CES 2021: Deere Highlights Digital Technology Via Virtual Reality
Deere’s tractor, high-precision planter operate at 10 mph, double the rate possible with earlier generations.
Digital technology is rapidly transforming off-highway equipment, giving users more functionality and higher precision than is possible with human operators. John Deere highlighted its advanced electronic skills during the virtual CES 2021 conference in January by giving remote booth attendees virtual reality (VR) headsets that demonstrated its technical prowess.
Deere highlighted its ExactEmerge planter technology and its 8RX track-type tractor during the virtual trade show. The two can be paired to boost yields, letting operators plant seeds with high precision even while running at 10 mph (16 km/h), double the rate possible with earlier generations.
Using VR headsets mailed to selected users, Deere provided a virtual look at the ways technology is transforming agricultural equipment. In a memorable segment, Deere placed spectators in a trench so they could see the significant differences between tractors driving 5 mph and 10 mph. That segment of the demonstration, which was somewhat reminiscent of the movie scene where a boulder rolls towards Indiana Jones, also showed viewers the precision of the planting depth of seeds.
ExactEmerge uses more than 300 sensors and 140 processors to increase planting speed so farmers can more closely hit the optimal time for planting. Some estimates say that every day missed from the 10 or so prime planting days reduces yield by 1%. The planter also uses precise depth and spacing requirements to maximize crop yields.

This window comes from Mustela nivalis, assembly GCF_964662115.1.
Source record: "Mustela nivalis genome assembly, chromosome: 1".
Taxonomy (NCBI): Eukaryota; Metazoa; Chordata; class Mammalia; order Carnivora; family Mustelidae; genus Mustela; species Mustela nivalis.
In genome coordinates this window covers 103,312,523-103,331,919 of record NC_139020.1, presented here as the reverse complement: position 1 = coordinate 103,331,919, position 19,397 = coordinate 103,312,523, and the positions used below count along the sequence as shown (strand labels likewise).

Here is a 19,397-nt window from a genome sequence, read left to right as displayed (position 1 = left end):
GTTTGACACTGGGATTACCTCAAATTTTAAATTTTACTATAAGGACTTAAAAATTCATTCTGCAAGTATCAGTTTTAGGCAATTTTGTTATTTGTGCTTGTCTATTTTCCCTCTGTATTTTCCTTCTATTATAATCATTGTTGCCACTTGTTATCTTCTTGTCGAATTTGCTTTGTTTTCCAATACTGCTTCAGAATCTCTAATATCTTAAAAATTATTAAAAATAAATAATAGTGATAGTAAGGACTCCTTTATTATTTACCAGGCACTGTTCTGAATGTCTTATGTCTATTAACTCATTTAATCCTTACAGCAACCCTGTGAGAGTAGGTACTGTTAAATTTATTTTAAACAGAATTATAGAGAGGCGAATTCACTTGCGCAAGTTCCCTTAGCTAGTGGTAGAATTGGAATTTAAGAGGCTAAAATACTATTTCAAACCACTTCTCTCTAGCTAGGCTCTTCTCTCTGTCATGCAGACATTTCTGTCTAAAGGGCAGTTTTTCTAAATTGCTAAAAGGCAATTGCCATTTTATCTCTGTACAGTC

“The row unit in combination with the tractor is like a robot; there are 16 robots (the ExactEmerge planting arms) working together,” said Nancy Post, director of embedded software and solutions at John Deere’s Intelligent Solutions Group. “They have electrified motors that plant corn at 700 kernels per second or 2,800 soybeans per second. Within milliseconds, each row unit has to open up and place the seed and nutrient, then cover it up.”
While electronics on the planter manage this accuracy, driving systems on the tractor utilize GPS signals to provide precision well beyond commercial accuracy, handling speed and steering so operators can focus on other tasks. Automated driving has been upgraded to make turns at the end of rows, even lifting equipment like planters to conserve materials and lessen drag. Deere’s Starfire GPS augmentation system lets the tractor drive precisely so all tasks performed during the growing season are managed efficiently.
“We have our own satellite correction system that makes sure GPS systems are very precise,” said Deanna Kovar, vice president of Precision Ag at Deere. “Our augmented GPS technologies get to within 2.5 centimeters, compared to cell phones which are around 5 meters. Operators can get within 2.5 cm and come back months later and get to exactly the same spot when they’re applying fertilizer or weed control.”
Post noted that communications is a critical aspect of system technology. The tractor and planter communicate using CAN buses and wireless, and the tractor transmits a wealth of data to remote sites – either the cloud or the farmer’s system. Deere tractors now use 4G modems. Forthcoming 5G systems will give farmers far more capability to gather and analyze data to further improve efficiency.
“The bandwidth capability of 5G lets us explore computing at the edge,” said Jahmy Hindman, Deere & Co.’s chief technology officer. “Now, most of our computations are done on the machine. Increased bandwidth lets us compute off-board at the edge. That opens up a world of computing possibilities.”
He noted that artificial intelligence (AI) is a closely related tool. AI lets Deere work with operators to analyze huge volumes of data to gain more insight on vehicle performance and yield enhancement. Increased computing power makes it easier to take advantage of rapidly advancing AI algorithms, he added.